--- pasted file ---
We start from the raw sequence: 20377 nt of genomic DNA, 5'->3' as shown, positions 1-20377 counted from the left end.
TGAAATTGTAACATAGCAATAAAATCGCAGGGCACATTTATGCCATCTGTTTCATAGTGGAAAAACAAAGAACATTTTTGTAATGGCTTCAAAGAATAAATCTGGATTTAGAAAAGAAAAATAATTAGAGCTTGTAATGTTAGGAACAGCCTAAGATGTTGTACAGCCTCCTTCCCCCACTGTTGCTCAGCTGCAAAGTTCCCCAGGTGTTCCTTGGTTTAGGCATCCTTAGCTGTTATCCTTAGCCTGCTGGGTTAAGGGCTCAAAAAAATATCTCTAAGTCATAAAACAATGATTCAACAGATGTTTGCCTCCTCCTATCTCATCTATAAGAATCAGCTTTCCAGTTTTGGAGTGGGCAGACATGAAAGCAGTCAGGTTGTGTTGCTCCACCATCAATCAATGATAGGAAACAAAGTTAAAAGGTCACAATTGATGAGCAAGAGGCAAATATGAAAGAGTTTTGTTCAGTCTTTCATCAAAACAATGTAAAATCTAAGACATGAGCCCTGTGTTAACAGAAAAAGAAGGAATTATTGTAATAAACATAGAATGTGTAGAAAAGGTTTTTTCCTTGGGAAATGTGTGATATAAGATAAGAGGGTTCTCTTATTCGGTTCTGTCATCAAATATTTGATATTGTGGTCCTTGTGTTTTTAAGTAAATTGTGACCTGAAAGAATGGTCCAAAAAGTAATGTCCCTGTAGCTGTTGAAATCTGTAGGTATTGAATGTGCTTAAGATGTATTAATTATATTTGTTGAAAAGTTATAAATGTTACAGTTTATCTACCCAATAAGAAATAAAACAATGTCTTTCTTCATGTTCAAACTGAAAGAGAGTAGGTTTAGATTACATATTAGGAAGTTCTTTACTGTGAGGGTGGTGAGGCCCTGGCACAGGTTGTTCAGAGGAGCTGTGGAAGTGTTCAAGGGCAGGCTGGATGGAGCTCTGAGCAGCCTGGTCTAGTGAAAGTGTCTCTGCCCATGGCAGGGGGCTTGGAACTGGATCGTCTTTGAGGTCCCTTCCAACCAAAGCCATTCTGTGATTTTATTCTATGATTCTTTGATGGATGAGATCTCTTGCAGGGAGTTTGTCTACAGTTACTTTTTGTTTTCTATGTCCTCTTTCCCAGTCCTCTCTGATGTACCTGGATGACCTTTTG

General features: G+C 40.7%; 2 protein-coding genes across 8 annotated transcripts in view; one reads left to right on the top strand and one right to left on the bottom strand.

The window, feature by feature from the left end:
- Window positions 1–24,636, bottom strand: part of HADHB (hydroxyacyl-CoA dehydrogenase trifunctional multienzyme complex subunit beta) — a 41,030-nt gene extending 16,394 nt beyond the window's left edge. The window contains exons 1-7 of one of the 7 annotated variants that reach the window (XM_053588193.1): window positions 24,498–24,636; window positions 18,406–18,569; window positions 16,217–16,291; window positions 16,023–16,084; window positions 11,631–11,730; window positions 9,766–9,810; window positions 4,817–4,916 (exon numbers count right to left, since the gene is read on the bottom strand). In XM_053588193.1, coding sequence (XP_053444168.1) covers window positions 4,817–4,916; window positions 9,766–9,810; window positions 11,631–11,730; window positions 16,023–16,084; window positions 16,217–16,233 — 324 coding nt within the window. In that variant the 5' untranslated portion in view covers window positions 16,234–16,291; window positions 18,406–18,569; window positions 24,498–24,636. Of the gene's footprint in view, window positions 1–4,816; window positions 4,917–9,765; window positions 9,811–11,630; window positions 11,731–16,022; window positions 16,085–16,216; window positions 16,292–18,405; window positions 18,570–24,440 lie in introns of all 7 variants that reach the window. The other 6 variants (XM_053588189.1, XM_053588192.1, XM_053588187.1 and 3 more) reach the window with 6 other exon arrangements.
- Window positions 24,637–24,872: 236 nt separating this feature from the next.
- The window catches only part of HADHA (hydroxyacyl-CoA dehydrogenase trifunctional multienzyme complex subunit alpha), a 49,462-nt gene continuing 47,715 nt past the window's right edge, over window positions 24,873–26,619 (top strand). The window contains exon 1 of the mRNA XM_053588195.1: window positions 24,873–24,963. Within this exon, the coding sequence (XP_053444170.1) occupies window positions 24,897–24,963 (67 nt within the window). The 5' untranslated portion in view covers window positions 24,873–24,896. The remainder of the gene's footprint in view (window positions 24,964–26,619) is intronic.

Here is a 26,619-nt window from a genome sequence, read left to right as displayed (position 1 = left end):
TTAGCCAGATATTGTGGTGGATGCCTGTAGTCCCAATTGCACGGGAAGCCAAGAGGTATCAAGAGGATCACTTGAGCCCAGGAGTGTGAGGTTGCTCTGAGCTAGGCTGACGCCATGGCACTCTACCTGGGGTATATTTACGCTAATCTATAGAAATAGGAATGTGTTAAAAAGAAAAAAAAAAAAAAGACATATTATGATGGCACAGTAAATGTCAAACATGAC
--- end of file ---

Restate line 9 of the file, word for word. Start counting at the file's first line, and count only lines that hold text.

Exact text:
TTAGCCAGATATTGTGGTGGATGCCTGTAGTCCCAATTGCACGGGAAGCCAAGAGGTATCAAGAGGATCACTTGAGCCCAGGAGTGTGAGGTTGCTCTGAGCTAGGCTGACGCCATGGCACTCTACCTGGGGTATATTTACGCTAATCTATAGAAATAGGAATGTGTTAAAAAGAAAAAAAAAAAAAAGACATATTATGATGGCACAGTAAATGTCAAACATGAC